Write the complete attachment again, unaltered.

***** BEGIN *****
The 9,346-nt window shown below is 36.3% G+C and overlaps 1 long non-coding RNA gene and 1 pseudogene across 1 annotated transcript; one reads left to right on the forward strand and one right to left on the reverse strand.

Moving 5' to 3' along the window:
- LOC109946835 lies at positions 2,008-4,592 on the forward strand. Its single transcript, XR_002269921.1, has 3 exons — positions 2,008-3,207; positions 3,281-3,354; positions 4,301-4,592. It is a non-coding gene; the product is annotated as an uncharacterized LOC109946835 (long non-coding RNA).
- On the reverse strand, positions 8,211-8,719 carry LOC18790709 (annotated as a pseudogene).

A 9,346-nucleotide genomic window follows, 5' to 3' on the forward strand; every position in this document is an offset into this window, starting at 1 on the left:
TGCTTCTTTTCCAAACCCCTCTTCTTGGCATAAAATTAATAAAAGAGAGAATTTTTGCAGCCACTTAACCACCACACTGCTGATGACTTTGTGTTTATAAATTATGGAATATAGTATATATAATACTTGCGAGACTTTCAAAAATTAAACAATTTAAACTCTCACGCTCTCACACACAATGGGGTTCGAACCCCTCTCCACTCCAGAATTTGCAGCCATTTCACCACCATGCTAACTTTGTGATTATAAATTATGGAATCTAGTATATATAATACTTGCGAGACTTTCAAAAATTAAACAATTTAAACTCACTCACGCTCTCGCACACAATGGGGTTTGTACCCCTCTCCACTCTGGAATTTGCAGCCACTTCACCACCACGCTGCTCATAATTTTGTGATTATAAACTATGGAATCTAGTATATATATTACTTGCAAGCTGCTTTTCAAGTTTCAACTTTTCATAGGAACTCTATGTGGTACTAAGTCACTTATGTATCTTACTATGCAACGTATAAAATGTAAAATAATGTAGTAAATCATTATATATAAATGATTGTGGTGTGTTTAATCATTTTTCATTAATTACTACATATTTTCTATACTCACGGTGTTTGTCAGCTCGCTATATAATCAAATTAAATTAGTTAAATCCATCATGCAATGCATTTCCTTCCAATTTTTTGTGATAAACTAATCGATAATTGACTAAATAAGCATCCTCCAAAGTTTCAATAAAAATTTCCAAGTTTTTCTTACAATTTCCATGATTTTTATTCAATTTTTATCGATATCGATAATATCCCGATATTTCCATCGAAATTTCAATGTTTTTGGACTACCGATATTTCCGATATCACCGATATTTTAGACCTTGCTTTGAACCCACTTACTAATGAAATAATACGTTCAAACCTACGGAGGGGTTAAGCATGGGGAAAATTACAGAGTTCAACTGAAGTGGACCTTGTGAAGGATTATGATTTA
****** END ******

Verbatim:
The 9,346-nt window shown below is 36.3% G+C and overlaps 1 long non-coding RNA gene and 1 pseudogene across 1 annotated transcript; one reads left to right on the forward strand and one right to left on the reverse strand.

Moving 5' to 3' along the window:
- LOC109946835 lies at positions 2,008-4,592 on the forward strand. Its single transcript, XR_002269921.1, has 3 exons — positions 2,008-3,207; positions 3,281-3,354; positions 4,301-4,592. It is a non-coding gene; the product is annotated as an uncharacterized LOC109946835 (long non-coding RNA).
- On the reverse strand, positions 8,211-8,719 carry LOC18790709 (annotated as a pseudogene).

A 9,346-nucleotide genomic window follows, 5' to 3' on the forward strand; every position in this document is an offset into this window, starting at 1 on the left:
TGCTTCTTTTCCAAACCCCTCTTCTTGGCATAAAATTAATAAAAGAGAGAATTTTTGCAGCCACTTAACCACCACACTGCTGATGACTTTGTGTTTATAAATTATGGAATATAGTATATATAATACTTGCGAGACTTTCAAAAATTAAACAATTTAAACTCTCACGCTCTCACACACAATGGGGTTCGAACCCCTCTCCACTCCAGAATTTGCAGCCATTTCACCACCATGCTAACTTTGTGATTATAAATTATGGAATCTAGTATATATAATACTTGCGAGACTTTCAAAAATTAAACAATTTAAACTCACTCACGCTCTCGCACACAATGGGGTTTGTACCCCTCTCCACTCTGGAATTTGCAGCCACTTCACCACCACGCTGCTCATAATTTTGTGATTATAAACTATGGAATCTAGTATATATATTACTTGCAAGCTGCTTTTCAAGTTTCAACTTTTCATAGGAACTCTATGTGGTACTAAGTCACTTATGTATCTTACTATGCAACGTATAAAATGTAAAATAATGTAGTAAATCATTATATATAAATGATTGTGGTGTGTTTAATCATTTTTCATTAATTACTACATATTTTCTATACTCACGGTGTTTGTCAGCTCGCTATATAATCAAATTAAATTAGTTAAATCCATCATGCAATGCATTTCCTTCCAATTTTTTGTGATAAACTAATCGATAATTGACTAAATAAGCATCCTCCAAAGTTTCAATAAAAATTTCCAAGTTTTTCTTACAATTTCCATGATTTTTATTCAATTTTTATCGATATCGATAATATCCCGATATTTCCATCGAAATTTCAATGTTTTTGGACTACCGATATTTCCGATATCACCGATATTTTAGACCTTGCTTTGAACCCACTTACTAATGAAATAATACGTTCAAACCTACGGAGGGGTTAAGCATGGGGAAAATTACAGAGTTCAACTGAAGTGGACCTTGTGAAGGATTATGATTTA